Get the Most out of your TMS for Parcel Shipping with Business Intelligence

A TMS for parcel shipping with Business Intelligence can unveil opportunities to increase throughput, decrease transportation spend, and improve customer service. However, it’s only as effective as the deployment strategy behind it.

Are you optimizing your supply chain software investments? Contact us today for a free shipping data analysis.


Disruptor Daily Speaks with David Hogg on the State of AI in Supply Chain Management

Smooth and efficient supply chain solutions are key to increasing profitability and enhancing customer experience; more companies are turning to artificial intelligence (AI) to help achieve this. Globalized ecommerce and higher expectations for speedy shipping means greater opportunity for unpredictability in the supply chain. To gain a competitive edge, it’s essential to adopt AI capabilities as part of supply chain strategies to keep pace and quickly respond to unanticipated changes.

Logistyx Vice President of Business Development David Hogg was recently quoted in a Disruptor Daily article exploring the trends driving AI’s role in the supply chain industry. Hogg explains how AI-enabled features in supply chain technology provide visibility to shippers and increase timeliness, a major source of business for companies competing against e-commerce giants like Amazon.

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Read David’s insights on this trend on Disruptor Daily: “What Trends Are Shaping AI In Supply Chain Management Today? 16 Experts Share Their Insights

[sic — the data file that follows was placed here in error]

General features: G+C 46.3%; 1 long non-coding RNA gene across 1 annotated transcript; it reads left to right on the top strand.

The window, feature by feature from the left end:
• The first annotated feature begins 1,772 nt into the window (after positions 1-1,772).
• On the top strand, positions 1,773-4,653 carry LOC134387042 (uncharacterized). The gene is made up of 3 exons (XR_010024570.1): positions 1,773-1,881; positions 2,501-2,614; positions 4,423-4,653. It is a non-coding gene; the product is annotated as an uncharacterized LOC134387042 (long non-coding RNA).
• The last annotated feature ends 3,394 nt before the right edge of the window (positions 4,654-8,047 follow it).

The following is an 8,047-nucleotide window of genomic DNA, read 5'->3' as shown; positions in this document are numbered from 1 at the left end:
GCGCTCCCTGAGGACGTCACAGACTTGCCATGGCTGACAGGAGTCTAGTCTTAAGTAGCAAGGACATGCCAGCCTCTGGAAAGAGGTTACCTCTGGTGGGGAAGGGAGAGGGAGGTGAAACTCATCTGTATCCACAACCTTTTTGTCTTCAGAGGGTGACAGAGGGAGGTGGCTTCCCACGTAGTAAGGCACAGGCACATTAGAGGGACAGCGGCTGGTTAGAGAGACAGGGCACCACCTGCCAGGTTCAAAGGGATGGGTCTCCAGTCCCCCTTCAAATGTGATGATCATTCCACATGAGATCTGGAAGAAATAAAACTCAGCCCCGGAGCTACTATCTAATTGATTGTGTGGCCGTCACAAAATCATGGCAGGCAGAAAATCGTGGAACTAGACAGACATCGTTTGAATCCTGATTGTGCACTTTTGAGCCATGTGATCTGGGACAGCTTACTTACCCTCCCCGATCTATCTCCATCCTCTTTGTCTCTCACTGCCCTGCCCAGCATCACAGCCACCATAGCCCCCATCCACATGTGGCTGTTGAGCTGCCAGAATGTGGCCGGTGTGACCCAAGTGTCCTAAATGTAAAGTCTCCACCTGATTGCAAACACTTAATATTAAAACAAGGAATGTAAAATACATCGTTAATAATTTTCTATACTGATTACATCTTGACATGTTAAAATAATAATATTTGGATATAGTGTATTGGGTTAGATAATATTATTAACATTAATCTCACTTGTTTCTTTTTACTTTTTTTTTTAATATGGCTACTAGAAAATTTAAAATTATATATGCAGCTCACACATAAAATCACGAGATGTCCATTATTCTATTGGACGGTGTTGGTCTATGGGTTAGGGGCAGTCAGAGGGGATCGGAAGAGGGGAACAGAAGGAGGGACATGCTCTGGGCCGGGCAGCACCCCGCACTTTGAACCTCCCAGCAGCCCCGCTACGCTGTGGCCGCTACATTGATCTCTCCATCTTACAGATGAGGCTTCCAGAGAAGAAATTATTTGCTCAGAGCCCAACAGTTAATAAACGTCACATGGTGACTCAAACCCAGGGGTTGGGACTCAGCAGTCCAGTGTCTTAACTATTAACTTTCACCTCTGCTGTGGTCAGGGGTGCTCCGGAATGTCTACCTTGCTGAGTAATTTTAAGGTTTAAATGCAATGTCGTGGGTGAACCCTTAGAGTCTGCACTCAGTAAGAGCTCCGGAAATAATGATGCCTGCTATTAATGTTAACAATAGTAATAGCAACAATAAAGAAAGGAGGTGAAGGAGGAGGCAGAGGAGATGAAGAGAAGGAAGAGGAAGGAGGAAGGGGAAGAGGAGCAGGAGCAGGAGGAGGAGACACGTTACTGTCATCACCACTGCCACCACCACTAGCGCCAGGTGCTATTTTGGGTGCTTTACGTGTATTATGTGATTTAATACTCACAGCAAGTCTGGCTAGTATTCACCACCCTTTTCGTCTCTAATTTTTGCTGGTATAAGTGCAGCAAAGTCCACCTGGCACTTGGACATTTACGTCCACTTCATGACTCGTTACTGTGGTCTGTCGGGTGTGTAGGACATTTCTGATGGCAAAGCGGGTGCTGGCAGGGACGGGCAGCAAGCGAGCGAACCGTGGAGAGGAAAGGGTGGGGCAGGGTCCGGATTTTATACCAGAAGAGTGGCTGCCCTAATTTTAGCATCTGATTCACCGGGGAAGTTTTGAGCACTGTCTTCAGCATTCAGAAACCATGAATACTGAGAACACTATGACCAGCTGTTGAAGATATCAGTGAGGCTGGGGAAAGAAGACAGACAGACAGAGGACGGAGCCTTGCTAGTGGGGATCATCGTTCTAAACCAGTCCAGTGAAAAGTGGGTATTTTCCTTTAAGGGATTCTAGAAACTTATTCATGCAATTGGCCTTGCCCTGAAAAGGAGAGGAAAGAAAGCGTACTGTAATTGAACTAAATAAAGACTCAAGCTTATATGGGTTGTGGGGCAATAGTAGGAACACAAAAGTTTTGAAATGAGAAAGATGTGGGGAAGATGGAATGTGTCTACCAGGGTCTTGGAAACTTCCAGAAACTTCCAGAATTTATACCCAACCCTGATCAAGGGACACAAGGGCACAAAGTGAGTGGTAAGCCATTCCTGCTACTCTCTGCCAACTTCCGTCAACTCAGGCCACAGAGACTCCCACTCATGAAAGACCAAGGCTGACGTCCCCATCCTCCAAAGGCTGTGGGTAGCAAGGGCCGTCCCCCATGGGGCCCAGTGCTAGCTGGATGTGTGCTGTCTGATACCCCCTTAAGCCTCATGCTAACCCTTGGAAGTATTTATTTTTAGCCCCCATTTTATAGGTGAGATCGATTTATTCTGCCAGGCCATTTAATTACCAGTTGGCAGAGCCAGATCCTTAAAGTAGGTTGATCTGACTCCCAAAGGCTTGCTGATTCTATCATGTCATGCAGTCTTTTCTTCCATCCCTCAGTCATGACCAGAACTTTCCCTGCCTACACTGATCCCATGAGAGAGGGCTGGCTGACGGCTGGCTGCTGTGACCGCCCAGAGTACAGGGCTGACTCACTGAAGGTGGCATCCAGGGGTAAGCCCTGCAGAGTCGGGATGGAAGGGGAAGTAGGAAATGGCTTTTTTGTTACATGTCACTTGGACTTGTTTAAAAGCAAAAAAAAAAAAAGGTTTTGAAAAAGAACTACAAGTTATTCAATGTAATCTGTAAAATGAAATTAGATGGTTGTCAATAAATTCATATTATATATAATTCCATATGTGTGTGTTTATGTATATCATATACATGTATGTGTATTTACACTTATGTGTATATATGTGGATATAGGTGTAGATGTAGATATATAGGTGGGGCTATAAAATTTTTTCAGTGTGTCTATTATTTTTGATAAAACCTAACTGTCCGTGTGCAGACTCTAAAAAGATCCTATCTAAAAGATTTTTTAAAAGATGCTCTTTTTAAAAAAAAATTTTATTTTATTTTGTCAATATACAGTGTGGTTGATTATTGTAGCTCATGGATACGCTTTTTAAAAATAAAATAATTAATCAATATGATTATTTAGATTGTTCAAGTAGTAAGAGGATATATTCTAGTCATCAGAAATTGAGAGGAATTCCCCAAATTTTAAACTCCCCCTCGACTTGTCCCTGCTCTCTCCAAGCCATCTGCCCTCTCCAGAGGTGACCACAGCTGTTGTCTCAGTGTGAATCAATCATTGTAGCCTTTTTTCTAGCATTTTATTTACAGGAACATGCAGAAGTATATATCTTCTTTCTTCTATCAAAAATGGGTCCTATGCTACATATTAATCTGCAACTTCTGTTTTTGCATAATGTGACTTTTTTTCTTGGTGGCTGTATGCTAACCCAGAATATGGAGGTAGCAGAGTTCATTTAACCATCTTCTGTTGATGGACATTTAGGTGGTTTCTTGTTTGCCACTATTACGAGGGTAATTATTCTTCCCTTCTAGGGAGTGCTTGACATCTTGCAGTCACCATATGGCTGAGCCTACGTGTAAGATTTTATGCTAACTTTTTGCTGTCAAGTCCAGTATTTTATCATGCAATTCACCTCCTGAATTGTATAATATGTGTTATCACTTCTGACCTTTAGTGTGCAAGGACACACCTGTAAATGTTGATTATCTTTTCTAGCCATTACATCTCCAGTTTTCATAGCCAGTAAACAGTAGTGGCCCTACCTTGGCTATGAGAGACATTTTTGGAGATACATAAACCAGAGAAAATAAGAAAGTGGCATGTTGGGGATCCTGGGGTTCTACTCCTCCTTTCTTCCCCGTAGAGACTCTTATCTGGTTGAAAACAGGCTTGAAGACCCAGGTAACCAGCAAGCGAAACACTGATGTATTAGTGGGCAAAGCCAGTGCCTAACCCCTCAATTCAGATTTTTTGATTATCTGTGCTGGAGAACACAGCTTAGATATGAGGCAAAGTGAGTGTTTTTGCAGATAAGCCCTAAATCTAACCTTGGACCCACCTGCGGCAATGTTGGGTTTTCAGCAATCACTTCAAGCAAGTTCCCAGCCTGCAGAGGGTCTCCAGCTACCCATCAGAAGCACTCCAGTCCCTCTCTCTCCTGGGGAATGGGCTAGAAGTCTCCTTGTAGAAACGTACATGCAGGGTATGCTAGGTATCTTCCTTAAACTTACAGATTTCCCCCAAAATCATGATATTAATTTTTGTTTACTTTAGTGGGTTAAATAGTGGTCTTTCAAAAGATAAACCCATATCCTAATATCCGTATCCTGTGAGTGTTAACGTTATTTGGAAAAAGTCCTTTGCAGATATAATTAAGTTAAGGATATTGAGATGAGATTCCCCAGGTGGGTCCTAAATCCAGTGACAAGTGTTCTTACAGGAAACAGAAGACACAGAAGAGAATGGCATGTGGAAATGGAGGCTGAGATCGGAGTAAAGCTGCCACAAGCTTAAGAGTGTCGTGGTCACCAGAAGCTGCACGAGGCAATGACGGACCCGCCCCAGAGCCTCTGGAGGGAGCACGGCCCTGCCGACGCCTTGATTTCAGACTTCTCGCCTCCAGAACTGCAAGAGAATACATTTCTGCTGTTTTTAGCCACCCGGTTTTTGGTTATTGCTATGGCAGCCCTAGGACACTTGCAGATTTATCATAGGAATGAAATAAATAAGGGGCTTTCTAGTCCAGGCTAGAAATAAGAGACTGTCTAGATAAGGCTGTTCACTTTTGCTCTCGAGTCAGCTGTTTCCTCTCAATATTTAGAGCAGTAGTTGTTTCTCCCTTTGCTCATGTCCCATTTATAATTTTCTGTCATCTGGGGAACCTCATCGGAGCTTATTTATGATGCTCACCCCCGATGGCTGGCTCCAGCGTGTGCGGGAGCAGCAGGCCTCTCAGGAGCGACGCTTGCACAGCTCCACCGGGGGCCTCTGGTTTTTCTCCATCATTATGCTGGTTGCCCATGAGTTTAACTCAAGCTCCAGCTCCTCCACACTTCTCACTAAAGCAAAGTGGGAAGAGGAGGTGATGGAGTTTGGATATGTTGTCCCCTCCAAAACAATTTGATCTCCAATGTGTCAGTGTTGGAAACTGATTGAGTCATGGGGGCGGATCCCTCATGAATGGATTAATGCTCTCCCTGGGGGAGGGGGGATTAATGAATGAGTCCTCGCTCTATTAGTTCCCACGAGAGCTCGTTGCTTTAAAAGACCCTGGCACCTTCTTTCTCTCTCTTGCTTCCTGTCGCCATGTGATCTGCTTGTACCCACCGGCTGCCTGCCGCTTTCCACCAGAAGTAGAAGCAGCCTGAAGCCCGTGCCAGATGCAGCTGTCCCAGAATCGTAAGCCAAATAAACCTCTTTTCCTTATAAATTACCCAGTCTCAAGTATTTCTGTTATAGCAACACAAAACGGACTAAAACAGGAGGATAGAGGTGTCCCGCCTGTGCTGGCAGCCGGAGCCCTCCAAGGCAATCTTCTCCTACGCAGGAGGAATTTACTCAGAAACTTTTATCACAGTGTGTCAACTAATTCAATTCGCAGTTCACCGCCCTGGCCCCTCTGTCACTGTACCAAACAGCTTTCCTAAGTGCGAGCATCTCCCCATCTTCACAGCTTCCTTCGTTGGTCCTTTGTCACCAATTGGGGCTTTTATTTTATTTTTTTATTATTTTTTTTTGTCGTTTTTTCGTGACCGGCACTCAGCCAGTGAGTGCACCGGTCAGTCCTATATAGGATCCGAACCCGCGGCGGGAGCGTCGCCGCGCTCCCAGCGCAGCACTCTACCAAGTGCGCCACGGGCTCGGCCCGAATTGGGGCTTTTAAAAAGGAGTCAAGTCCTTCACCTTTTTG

How to Beat Amazon with Parcel Shipping Business Intelligence

How can shippers and e-commerce companies compete with Amazon and Alibaba when it comes to high-performance fulfillment? The truth is, it’s difficult for most companies embarking on an e-commerce and/or omnichannel strategy to provide the benefits Amazon and Alibaba have made “standard,” such as fast, cost-effective delivery. However, thoughtful companies that put the right transportation management for parcel technology in place will be able to access and leverage one core tool that drives the giants of the fulfillment industry: business intelligence. You see, one of the keys to Amazon’s and Alibaba’s success has always been technology and the use of computing systems to collect, analyze and weaponize business intelligence. It’s what allows both companies to understand their customers and their buying behavior, and to provide better fulfillment and more convenient service at a speed and cost that competitors have struggled to match. But business intelligence isn’t the exclusive domain of these global powerhouses. At Logistyx, our first priority is data analytics and business intelligence. More than half of our resources, both financial and personnel, are dedicated to R&D to address two major shifts in the parcel shipping industry today and their effects on enterprise revenue:

  1. Omnichannel distribution
  2. Customer delivery expectations

With 1,225 years of experience and 1,000+ global customers, what we unequivocally know is for large enterprises tackling these shifts, there is no “one size fits all” approach to parcel shipping. Carrier networks vary. Distribution models differ. Customs and cross-border regulations diverge from one region to the next. Therefore, we continuously create and iterate parcel shipping technology that is data driven, not carrier driven or location driven. As a result, our solutions are sophisticated enough to be truly agnostic – to carriers, to regions, to customs and regulations – while empowering organizations to ship worldwide efficiently and at the lowest cost.